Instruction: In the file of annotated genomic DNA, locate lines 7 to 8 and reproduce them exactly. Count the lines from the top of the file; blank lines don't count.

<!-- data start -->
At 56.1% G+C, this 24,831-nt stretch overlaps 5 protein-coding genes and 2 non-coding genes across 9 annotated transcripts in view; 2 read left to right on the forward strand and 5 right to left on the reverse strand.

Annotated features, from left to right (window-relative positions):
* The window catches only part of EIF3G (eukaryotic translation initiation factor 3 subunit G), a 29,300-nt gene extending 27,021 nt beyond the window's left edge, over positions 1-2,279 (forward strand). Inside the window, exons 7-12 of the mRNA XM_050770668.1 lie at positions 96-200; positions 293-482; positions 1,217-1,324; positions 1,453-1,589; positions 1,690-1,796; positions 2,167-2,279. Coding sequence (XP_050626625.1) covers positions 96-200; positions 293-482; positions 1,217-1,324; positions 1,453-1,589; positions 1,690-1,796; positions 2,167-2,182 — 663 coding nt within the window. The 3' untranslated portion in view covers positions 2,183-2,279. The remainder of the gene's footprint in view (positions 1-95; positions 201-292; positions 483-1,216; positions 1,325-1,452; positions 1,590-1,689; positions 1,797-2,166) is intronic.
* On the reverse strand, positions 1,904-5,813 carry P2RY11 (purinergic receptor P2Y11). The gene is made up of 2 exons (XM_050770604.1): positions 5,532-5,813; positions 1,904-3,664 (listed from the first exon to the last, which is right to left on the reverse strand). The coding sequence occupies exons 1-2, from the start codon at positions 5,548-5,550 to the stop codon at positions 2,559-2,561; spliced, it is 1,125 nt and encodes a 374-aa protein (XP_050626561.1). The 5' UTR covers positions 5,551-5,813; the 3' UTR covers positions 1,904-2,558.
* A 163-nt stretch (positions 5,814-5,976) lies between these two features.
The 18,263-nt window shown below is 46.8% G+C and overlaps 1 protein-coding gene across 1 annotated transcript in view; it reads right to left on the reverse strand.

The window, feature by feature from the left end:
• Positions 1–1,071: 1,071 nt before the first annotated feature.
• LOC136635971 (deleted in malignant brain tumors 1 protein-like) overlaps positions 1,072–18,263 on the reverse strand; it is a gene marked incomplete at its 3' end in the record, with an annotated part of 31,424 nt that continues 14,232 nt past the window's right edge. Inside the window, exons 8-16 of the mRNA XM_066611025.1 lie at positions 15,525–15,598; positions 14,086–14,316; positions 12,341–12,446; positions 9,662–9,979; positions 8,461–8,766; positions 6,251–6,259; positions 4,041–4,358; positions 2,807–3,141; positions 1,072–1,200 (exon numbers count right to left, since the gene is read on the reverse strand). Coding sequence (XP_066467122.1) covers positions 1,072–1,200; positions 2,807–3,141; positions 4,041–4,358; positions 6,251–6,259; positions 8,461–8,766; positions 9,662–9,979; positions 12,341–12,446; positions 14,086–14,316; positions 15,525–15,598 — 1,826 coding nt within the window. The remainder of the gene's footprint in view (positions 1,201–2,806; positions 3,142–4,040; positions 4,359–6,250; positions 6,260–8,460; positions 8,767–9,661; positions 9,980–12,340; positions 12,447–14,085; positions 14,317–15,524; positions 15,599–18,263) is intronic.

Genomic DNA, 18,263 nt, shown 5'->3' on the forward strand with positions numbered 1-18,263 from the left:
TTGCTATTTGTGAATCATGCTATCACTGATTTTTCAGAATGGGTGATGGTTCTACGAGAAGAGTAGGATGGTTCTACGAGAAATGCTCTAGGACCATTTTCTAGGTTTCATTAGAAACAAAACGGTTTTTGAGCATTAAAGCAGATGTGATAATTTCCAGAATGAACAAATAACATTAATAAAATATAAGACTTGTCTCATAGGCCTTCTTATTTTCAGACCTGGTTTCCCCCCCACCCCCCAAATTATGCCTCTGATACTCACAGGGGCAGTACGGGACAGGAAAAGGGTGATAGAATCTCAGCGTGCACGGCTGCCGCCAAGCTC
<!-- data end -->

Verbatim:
The window, feature by feature from the left end:
• Positions 1–1,071: 1,071 nt before the first annotated feature.